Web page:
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Food Sovereignty

We are working very hard to raise funding for a Sioux City First Foods Garden. Great Plains is intent on building an urban garden along with a first foods educational initiative. Please contact Sikowis at if you want to support this project.


Over the past 500 years, Indigenous peoples from all over Turtle Island have suffered from the repercussions of colonization. Our ancestors were ripped from the land while our food sources were taken away and some disseminated. Our sacred medicines and food were then sold, placed in museums, or lost altogether. Colonizers recognized that if we no longer have our food sources, then we no longer can survive. Thus, leaving them to control the land and our food sources. It was a way to cut our inherent bond with the land and all the creatures who lived on it. We were removed from our original homelands and forced onto prisoner-of-war camps (a.k.a. reservations). Most times, the soil was not rich and fertile. 

Today, our Indigenous peoples have the highest rates of cardiovascular disease, diabetes, and obesity due to unhealthy diets. We are given commodities ("commods") which are processed saturated fatty foods such as cheese, canned items, and powdered milk. We also suffer from mental health issues such as depression and high rates of suicide. Our reservations are plagued by alcoholism, meth, and other drug addiction as well as high rates of nicotine use. According to the 2017 CDC National Vitals Statistics Report, heart disease, cancer, and unintentional deaths were the top leading causes of mortality for Native Americans with diabetes being number seven. We are one of the most underserved populations in the United States when it comes to social services, mental health services, and IHS.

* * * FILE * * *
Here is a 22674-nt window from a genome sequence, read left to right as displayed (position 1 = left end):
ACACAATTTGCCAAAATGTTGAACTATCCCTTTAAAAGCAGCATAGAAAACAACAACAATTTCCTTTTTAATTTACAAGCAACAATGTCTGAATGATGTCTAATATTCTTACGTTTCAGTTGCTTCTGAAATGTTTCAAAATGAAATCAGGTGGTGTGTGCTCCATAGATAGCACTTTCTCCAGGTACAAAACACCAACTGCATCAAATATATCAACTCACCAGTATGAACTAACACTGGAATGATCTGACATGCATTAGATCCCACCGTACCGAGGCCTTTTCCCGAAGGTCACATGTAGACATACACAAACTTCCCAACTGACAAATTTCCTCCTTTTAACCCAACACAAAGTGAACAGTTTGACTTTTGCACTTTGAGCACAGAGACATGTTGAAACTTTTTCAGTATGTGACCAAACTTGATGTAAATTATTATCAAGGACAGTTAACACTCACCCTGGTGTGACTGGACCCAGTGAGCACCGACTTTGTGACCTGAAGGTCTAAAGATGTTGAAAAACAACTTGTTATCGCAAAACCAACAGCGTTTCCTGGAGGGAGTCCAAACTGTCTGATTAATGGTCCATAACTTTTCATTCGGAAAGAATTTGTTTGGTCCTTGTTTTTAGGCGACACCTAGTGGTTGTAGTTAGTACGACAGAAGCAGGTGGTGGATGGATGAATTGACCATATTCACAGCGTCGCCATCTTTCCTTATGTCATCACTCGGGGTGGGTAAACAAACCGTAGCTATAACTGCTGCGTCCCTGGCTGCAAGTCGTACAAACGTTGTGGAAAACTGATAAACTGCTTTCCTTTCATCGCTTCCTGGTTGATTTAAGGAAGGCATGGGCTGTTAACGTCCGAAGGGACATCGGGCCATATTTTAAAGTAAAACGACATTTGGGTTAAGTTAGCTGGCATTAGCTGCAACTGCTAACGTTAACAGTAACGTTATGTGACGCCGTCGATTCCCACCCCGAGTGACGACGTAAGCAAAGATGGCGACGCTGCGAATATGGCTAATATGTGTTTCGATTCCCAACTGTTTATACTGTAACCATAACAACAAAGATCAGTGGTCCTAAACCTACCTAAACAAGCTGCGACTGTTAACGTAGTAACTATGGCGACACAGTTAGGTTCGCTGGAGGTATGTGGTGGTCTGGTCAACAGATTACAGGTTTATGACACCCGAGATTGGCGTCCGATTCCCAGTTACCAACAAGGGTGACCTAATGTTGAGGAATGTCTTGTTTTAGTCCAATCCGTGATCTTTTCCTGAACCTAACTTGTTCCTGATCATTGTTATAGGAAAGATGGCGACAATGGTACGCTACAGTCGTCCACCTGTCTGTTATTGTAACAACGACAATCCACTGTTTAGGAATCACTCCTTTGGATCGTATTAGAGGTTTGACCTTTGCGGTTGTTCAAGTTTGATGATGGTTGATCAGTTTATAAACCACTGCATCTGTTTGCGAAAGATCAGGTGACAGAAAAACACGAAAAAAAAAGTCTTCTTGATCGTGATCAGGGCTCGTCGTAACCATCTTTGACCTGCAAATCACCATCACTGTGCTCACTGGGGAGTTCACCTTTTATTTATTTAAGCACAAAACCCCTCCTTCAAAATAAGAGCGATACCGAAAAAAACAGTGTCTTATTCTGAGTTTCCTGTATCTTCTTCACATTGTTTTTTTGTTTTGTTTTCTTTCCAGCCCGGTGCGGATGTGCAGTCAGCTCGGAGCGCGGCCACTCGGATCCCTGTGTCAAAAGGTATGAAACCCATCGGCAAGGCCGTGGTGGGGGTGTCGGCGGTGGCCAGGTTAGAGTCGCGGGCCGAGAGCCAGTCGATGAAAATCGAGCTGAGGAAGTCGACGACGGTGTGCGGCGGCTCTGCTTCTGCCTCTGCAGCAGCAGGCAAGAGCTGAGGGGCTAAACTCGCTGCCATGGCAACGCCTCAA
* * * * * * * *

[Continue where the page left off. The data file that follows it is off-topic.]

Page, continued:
We have recognized that our government continues to fail us on many levels. We are left with no other choice but to help ourselves. This often leads to our own decolonization process which is often painful and traumatizing to learn about the violence inflicted upon our ancestors. It is not easy, however, through self-discovery and much healing, we can address the systematic oppression and try to build a better future for the next generation.

A vital part of Tribal sovereignty is to address food sources and reclaim first foods. If we can grow our own food, we can help dismantle capitalism and provide Indigenous nations with healthy food and medicines. For this reason, we are honored to work with Alton and Foxy Onefeather on their food sovereignty initiative.

"In the last 500 years, Indigenous diets have drastically diminished. By providing healthier food options we can reduce the high rate of diabetes, heart disease, and obesity. As well as reintroducing our Indigenous spiritual connection with the land, plants, and elements that nourish our soul. The bond that is created with seed as it grows is not only physical but also a spiritual healing.


We were the head gardeners at the Wiconi Un Tipi camp for three seasons and donated all our produce to the local community as well as utilized our fresh and canned produce in our community dinners. We look forward to continuing to show people that healthy eating is healthy living."   - Alton and Foxy Onefeather

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